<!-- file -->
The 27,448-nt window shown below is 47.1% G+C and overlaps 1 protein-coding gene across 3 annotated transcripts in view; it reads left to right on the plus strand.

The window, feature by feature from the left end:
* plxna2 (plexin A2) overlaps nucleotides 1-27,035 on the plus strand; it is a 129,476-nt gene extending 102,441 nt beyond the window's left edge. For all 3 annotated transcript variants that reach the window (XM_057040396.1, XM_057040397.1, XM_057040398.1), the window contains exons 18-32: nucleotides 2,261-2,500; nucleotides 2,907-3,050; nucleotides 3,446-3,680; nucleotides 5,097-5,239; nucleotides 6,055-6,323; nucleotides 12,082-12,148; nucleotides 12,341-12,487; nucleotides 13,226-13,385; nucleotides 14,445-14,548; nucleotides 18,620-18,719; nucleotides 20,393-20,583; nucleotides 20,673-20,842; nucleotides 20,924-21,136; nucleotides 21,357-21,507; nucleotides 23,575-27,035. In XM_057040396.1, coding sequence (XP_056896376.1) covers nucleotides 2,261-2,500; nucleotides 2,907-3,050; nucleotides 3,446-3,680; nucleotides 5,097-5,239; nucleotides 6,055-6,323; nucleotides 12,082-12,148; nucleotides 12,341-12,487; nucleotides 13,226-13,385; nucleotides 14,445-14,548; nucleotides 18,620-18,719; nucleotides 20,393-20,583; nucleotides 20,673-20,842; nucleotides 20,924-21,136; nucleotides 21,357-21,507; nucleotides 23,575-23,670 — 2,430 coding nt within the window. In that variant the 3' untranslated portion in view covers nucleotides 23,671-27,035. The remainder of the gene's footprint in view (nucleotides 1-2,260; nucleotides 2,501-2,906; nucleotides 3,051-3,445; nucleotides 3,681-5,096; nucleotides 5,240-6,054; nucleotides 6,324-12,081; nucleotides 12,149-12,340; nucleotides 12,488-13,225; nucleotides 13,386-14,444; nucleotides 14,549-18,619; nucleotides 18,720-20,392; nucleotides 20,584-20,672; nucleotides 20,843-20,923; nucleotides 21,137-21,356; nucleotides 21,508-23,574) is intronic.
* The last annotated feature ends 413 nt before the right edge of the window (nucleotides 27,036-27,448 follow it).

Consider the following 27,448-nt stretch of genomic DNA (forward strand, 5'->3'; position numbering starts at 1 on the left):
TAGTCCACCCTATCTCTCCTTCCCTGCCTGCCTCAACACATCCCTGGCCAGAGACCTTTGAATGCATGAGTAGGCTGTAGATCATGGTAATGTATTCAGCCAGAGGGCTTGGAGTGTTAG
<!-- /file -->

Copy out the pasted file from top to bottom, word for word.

The 27,448-nt window shown below is 47.1% G+C and overlaps 1 protein-coding gene across 3 annotated transcripts in view; it reads left to right on the plus strand.

The window, feature by feature from the left end:
* plxna2 (plexin A2) overlaps nucleotides 1-27,035 on the plus strand; it is a 129,476-nt gene extending 102,441 nt beyond the window's left edge. For all 3 annotated transcript variants that reach the window (XM_057040396.1, XM_057040397.1, XM_057040398.1), the window contains exons 18-32: nucleotides 2,261-2,500; nucleotides 2,907-3,050; nucleotides 3,446-3,680; nucleotides 5,097-5,239; nucleotides 6,055-6,323; nucleotides 12,082-12,148; nucleotides 12,341-12,487; nucleotides 13,226-13,385; nucleotides 14,445-14,548; nucleotides 18,620-18,719; nucleotides 20,393-20,583; nucleotides 20,673-20,842; nucleotides 20,924-21,136; nucleotides 21,357-21,507; nucleotides 23,575-27,035. In XM_057040396.1, coding sequence (XP_056896376.1) covers nucleotides 2,261-2,500; nucleotides 2,907-3,050; nucleotides 3,446-3,680; nucleotides 5,097-5,239; nucleotides 6,055-6,323; nucleotides 12,082-12,148; nucleotides 12,341-12,487; nucleotides 13,226-13,385; nucleotides 14,445-14,548; nucleotides 18,620-18,719; nucleotides 20,393-20,583; nucleotides 20,673-20,842; nucleotides 20,924-21,136; nucleotides 21,357-21,507; nucleotides 23,575-23,670 — 2,430 coding nt within the window. In that variant the 3' untranslated portion in view covers nucleotides 23,671-27,035. The remainder of the gene's footprint in view (nucleotides 1-2,260; nucleotides 2,501-2,906; nucleotides 3,051-3,445; nucleotides 3,681-5,096; nucleotides 5,240-6,054; nucleotides 6,324-12,081; nucleotides 12,149-12,340; nucleotides 12,488-13,225; nucleotides 13,386-14,444; nucleotides 14,549-18,619; nucleotides 18,720-20,392; nucleotides 20,584-20,672; nucleotides 20,843-20,923; nucleotides 21,137-21,356; nucleotides 21,508-23,574) is intronic.
* The last annotated feature ends 413 nt before the right edge of the window (nucleotides 27,036-27,448 follow it).

Consider the following 27,448-nt stretch of genomic DNA (forward strand, 5'->3'; position numbering starts at 1 on the left):
TAGTCCACCCTATCTCTCCTTCCCTGCCTGCCTCAACACATCCCTGGCCAGAGACCTTTGAATGCATGAGTAGGCTGTAGATCATGGTAATGTATTCAGCCAGAGGGCTTGGAGTGTTAG